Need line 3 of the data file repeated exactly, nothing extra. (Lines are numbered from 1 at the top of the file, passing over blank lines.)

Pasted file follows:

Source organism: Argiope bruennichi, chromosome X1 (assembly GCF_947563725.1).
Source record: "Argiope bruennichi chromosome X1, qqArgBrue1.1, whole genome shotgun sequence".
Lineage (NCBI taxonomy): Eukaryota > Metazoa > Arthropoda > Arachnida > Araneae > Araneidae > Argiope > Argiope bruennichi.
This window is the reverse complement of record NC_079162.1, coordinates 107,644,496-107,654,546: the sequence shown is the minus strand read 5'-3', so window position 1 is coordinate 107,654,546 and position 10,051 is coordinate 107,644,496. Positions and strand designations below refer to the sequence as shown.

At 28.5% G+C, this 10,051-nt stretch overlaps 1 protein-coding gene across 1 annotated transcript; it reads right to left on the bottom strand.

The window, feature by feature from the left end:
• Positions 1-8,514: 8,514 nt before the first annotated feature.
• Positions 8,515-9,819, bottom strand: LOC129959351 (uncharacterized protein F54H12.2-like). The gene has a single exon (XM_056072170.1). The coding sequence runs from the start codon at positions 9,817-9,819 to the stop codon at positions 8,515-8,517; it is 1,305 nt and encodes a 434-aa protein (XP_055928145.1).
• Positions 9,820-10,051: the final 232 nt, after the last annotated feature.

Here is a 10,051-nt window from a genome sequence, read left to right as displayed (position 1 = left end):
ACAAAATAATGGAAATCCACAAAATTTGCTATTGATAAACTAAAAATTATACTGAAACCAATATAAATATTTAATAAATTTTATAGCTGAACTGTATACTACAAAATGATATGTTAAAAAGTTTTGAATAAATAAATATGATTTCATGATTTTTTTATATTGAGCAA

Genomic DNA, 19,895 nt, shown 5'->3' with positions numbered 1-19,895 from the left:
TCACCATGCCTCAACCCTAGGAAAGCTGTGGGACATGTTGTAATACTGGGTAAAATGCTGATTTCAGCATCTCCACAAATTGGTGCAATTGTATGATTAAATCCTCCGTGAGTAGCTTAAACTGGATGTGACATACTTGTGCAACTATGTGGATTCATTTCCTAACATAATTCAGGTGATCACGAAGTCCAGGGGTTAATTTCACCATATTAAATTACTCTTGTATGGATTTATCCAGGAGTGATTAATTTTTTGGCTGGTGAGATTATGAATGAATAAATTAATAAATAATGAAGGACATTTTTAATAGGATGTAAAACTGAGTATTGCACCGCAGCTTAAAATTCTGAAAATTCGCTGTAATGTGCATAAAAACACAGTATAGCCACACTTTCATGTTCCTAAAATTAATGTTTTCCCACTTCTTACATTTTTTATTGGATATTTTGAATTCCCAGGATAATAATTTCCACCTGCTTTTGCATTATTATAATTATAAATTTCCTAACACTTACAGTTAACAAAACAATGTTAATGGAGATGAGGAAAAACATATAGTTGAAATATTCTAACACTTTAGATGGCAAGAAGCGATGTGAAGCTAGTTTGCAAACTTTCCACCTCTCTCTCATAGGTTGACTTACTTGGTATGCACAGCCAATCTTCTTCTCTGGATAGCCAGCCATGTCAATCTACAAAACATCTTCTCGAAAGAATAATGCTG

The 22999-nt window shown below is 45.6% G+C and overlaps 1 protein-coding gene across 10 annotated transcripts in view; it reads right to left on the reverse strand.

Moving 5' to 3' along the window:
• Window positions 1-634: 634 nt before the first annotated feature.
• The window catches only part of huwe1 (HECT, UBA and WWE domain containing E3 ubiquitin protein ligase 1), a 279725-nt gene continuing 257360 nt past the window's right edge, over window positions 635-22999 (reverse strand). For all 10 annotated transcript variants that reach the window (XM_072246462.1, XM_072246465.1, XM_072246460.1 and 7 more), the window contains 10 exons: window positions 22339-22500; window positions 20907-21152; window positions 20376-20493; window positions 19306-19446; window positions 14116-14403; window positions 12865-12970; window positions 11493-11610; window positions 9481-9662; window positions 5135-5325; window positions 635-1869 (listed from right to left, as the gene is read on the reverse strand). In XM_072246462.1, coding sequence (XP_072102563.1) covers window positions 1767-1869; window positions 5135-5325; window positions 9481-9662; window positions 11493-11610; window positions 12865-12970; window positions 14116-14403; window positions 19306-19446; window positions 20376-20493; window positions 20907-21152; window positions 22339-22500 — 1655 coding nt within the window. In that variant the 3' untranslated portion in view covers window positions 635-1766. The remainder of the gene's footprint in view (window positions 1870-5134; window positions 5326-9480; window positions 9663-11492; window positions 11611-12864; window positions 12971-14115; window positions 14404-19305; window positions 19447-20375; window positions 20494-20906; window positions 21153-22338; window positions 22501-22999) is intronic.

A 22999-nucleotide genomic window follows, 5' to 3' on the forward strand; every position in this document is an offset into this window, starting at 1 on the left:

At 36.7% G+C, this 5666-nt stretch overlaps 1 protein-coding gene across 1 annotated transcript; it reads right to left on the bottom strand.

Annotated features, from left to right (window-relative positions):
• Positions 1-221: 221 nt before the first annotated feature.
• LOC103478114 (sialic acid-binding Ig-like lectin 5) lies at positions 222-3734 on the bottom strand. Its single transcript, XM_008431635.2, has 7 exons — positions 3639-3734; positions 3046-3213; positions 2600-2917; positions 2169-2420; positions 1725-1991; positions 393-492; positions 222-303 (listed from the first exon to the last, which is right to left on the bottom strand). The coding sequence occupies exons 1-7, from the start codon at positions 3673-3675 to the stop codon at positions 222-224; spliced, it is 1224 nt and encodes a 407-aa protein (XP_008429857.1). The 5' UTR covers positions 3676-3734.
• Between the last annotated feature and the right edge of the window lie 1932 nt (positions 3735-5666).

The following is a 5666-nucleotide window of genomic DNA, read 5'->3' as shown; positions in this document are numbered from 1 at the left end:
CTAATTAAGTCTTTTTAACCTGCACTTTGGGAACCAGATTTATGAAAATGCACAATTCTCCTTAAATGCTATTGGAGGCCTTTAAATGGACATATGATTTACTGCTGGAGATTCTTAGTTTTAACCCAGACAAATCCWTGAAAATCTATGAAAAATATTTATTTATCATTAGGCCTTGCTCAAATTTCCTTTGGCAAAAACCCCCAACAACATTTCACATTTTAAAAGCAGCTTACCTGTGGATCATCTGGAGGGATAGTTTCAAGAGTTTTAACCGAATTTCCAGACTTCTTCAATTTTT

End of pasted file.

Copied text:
Lineage (NCBI taxonomy): Eukaryota > Metazoa > Arthropoda > Arachnida > Araneae > Araneidae > Argiope > Argiope bruennichi.